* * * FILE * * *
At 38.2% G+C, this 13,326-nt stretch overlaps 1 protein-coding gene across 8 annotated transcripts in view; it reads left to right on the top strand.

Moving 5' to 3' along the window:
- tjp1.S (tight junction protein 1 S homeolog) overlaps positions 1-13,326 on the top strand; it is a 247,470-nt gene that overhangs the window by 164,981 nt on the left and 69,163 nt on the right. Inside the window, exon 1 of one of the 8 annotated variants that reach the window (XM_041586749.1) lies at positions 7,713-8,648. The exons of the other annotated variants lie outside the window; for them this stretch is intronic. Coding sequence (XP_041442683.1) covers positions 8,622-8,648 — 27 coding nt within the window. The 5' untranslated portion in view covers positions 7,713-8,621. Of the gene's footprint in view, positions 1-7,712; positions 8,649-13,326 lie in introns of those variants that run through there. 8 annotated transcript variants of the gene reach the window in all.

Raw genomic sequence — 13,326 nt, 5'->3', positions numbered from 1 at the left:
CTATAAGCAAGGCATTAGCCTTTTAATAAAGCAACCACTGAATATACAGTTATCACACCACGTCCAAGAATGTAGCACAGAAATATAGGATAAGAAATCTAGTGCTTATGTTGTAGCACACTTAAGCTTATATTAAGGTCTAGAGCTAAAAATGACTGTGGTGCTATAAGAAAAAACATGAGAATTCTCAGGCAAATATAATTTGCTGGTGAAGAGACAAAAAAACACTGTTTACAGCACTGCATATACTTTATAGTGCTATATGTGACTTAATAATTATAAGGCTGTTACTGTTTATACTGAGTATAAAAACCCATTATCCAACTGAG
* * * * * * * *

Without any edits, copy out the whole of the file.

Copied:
At 38.2% G+C, this 13,326-nt stretch overlaps 1 protein-coding gene across 8 annotated transcripts in view; it reads left to right on the top strand.

Moving 5' to 3' along the window:
- tjp1.S (tight junction protein 1 S homeolog) overlaps positions 1-13,326 on the top strand; it is a 247,470-nt gene that overhangs the window by 164,981 nt on the left and 69,163 nt on the right. Inside the window, exon 1 of one of the 8 annotated variants that reach the window (XM_041586749.1) lies at positions 7,713-8,648. The exons of the other annotated variants lie outside the window; for them this stretch is intronic. Coding sequence (XP_041442683.1) covers positions 8,622-8,648 — 27 coding nt within the window. The 5' untranslated portion in view covers positions 7,713-8,621. Of the gene's footprint in view, positions 1-7,712; positions 8,649-13,326 lie in introns of those variants that run through there. 8 annotated transcript variants of the gene reach the window in all.

Raw genomic sequence — 13,326 nt, 5'->3', positions numbered from 1 at the left:
CTATAAGCAAGGCATTAGCCTTTTAATAAAGCAACCACTGAATATACAGTTATCACACCACGTCCAAGAATGTAGCACAGAAATATAGGATAAGAAATCTAGTGCTTATGTTGTAGCACACTTAAGCTTATATTAAGGTCTAGAGCTAAAAATGACTGTGGTGCTATAAGAAAAAACATGAGAATTCTCAGGCAAATATAATTTGCTGGTGAAGAGACAAAAAAACACTGTTTACAGCACTGCATATACTTTATAGTGCTATATGTGACTTAATAATTATAAGGCTGTTACTGTTTATACTGAGTATAAAAACCCATTATCCAACTGAG